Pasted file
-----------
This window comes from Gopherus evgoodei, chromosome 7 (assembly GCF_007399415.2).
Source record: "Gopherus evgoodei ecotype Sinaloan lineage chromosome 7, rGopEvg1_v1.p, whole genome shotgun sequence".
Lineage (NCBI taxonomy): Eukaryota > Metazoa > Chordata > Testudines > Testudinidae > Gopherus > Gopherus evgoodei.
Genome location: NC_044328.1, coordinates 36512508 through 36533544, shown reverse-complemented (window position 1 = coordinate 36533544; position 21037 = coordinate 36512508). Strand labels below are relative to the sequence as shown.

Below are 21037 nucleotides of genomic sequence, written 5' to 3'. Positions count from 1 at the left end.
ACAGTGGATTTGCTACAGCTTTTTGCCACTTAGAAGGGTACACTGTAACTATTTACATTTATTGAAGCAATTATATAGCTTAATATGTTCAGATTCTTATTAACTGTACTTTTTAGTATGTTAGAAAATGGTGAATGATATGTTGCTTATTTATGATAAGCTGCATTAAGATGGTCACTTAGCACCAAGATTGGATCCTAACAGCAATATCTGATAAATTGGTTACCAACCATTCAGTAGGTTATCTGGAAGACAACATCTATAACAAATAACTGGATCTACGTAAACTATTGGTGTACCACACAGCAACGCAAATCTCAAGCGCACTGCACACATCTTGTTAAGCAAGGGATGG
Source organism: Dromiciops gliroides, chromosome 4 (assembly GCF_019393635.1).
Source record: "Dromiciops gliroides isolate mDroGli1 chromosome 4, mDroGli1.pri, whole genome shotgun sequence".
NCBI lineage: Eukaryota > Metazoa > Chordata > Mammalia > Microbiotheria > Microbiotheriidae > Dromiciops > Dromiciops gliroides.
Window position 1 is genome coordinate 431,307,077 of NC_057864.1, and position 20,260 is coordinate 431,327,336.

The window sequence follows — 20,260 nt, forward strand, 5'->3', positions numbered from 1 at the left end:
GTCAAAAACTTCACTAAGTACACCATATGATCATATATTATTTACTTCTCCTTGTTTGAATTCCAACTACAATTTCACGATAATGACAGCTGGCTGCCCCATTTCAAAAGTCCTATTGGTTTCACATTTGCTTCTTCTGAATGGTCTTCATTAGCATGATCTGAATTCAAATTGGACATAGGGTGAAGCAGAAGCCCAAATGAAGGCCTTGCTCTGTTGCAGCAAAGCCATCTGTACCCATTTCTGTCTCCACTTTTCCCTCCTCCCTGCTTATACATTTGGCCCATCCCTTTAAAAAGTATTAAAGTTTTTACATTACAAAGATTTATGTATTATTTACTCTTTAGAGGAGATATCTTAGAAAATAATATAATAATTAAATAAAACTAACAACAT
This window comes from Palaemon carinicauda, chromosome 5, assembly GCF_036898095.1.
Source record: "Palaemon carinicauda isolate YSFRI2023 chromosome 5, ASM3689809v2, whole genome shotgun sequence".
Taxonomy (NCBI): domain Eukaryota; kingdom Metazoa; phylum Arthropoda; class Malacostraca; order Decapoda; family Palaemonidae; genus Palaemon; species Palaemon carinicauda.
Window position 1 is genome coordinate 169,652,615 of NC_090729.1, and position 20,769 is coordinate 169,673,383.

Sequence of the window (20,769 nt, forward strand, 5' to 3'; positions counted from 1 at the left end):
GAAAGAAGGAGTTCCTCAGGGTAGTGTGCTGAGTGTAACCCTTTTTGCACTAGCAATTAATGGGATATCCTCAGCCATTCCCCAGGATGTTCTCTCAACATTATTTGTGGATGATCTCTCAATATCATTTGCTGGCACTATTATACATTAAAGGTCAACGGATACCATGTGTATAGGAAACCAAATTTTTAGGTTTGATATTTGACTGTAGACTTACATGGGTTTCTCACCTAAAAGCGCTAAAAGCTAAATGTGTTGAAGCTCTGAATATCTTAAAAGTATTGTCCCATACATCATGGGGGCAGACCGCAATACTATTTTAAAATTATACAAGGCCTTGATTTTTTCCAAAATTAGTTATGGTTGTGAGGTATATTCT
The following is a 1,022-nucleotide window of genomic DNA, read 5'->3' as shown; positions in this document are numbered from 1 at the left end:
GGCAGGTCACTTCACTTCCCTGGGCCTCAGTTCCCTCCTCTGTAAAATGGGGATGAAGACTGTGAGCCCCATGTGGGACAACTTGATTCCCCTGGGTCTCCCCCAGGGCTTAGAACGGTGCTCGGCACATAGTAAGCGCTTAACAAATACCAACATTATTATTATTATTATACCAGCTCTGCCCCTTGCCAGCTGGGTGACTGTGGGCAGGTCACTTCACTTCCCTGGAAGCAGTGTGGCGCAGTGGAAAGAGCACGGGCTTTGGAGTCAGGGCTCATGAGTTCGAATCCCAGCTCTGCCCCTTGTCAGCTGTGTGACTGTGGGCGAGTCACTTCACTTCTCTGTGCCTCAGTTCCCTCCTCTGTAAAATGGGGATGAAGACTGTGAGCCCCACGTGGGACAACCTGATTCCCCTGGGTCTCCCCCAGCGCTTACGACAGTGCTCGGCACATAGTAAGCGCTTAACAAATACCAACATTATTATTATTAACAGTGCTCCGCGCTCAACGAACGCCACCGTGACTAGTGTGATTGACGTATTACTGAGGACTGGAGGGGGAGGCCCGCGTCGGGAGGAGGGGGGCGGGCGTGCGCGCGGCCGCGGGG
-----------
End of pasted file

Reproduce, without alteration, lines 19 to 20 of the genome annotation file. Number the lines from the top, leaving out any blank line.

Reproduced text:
The following is a 1,022-nucleotide window of genomic DNA, read 5'->3' as shown; positions in this document are numbered from 1 at the left end:
GGCAGGTCACTTCACTTCCCTGGGCCTCAGTTCCCTCCTCTGTAAAATGGGGATGAAGACTGTGAGCCCCATGTGGGACAACTTGATTCCCCTGGGTCTCCCCCAGGGCTTAGAACGGTGCTCGGCACATAGTAAGCGCTTAACAAATACCAACATTATTATTATTATTATACCAGCTCTGCCCCTTGCCAGCTGGGTGACTGTGGGCAGGTCACTTCACTTCCCTGGAAGCAGTGTGGCGCAGTGGAAAGAGCACGGGCTTTGGAGTCAGGGCTCATGAGTTCGAATCCCAGCTCTGCCCCTTGTCAGCTGTGTGACTGTGGGCGAGTCACTTCACTTCTCTGTGCCTCAGTTCCCTCCTCTGTAAAATGGGGATGAAGACTGTGAGCCCCACGTGGGACAACCTGATTCCCCTGGGTCTCCCCCAGCGCTTACGACAGTGCTCGGCACATAGTAAGCGCTTAACAAATACCAACATTATTATTATTAACAGTGCTCCGCGCTCAACGAACGCCACCGTGACTAGTGTGATTGACGTATTACTGAGGACTGGAGGGGGAGGCCCGCGTCGGGAGGAGGGGGGCGGGCGTGCGCGCGGCCGCGGGG